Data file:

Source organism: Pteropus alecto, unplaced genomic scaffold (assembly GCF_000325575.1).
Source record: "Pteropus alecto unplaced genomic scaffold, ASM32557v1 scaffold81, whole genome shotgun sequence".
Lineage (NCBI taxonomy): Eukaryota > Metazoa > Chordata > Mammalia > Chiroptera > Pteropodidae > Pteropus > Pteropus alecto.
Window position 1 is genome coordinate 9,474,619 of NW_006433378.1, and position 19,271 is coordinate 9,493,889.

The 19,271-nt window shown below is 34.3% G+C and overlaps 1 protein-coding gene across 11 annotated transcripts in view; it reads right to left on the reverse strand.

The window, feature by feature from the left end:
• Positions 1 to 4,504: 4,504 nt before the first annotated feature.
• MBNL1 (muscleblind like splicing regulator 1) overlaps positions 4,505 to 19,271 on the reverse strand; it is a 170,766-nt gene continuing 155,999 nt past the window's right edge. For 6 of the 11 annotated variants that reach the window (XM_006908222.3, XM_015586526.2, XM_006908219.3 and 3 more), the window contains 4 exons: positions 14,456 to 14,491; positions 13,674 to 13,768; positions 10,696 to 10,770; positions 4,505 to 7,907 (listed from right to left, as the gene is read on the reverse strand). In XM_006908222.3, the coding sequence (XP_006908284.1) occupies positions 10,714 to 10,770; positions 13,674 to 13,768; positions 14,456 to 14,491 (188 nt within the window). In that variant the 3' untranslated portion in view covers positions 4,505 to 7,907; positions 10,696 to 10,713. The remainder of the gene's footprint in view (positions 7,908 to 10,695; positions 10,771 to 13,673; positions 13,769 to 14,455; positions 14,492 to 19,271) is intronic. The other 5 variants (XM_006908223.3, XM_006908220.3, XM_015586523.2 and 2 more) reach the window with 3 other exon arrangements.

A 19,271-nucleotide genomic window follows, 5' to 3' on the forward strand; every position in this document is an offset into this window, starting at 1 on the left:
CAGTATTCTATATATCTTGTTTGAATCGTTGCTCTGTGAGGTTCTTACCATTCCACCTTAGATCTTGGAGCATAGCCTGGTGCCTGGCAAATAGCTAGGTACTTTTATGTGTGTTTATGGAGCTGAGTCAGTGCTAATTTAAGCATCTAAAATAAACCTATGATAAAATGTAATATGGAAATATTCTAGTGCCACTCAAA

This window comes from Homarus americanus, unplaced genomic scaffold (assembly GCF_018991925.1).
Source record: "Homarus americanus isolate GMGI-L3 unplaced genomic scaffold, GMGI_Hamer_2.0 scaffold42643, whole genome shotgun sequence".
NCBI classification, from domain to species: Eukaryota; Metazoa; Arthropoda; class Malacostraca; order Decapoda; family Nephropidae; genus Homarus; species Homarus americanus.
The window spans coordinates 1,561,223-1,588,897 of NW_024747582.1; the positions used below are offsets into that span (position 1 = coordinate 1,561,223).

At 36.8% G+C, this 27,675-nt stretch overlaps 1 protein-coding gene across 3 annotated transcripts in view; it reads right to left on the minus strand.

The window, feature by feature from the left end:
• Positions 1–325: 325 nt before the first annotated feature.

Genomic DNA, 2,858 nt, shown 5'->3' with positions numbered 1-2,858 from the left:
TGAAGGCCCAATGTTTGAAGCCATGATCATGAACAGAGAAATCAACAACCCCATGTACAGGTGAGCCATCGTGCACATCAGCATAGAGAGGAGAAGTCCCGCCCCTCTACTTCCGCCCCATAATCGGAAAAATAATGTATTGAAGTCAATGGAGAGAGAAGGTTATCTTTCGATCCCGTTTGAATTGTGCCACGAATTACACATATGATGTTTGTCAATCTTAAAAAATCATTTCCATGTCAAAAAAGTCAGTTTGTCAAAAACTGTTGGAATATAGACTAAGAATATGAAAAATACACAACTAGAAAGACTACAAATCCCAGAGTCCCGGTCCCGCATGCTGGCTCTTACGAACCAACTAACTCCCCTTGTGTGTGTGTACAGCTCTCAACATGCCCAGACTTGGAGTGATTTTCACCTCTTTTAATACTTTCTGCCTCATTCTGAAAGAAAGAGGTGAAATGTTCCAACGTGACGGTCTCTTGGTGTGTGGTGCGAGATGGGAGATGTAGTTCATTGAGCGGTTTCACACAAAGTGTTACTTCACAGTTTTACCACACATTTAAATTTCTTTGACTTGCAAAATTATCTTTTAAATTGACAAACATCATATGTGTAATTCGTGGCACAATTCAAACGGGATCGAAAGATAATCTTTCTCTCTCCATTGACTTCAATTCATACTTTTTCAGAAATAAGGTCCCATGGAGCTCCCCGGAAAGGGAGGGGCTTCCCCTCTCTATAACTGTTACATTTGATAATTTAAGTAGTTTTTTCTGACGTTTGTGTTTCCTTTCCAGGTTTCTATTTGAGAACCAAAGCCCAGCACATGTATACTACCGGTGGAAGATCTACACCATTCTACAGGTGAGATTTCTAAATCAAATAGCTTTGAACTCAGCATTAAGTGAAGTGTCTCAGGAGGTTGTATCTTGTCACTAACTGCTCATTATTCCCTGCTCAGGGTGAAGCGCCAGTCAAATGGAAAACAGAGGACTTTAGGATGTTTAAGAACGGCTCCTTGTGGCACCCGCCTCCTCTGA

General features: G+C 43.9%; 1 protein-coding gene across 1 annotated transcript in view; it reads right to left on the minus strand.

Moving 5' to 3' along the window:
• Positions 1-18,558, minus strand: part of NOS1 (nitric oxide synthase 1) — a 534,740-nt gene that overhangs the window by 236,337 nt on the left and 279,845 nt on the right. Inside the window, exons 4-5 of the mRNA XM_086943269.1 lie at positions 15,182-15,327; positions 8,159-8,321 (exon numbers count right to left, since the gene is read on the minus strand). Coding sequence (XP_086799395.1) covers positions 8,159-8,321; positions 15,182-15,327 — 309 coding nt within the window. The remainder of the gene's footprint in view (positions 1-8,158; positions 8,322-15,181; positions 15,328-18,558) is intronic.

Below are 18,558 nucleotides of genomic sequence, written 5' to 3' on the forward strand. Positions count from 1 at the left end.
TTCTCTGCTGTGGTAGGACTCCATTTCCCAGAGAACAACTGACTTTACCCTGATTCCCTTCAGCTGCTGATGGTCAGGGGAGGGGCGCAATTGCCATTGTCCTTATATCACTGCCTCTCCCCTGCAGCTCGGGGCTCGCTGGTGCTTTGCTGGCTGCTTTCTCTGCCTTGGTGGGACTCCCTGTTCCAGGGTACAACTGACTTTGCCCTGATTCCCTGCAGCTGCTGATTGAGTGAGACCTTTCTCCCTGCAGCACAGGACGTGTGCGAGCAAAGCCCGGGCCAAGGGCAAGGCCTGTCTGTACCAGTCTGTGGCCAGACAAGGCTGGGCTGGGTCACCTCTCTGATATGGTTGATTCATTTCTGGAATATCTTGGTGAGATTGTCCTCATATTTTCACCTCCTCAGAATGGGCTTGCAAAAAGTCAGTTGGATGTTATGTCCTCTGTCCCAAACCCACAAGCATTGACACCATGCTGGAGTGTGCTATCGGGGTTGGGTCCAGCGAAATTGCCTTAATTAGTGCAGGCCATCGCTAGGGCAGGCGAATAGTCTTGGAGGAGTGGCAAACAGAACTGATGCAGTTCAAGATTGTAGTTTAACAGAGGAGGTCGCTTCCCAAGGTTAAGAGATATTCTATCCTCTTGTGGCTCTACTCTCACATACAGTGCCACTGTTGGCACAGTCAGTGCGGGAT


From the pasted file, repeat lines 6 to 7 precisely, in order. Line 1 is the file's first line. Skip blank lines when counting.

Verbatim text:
The window, feature by feature from the left end:
• Positions 1 to 4,504: 4,504 nt before the first annotated feature.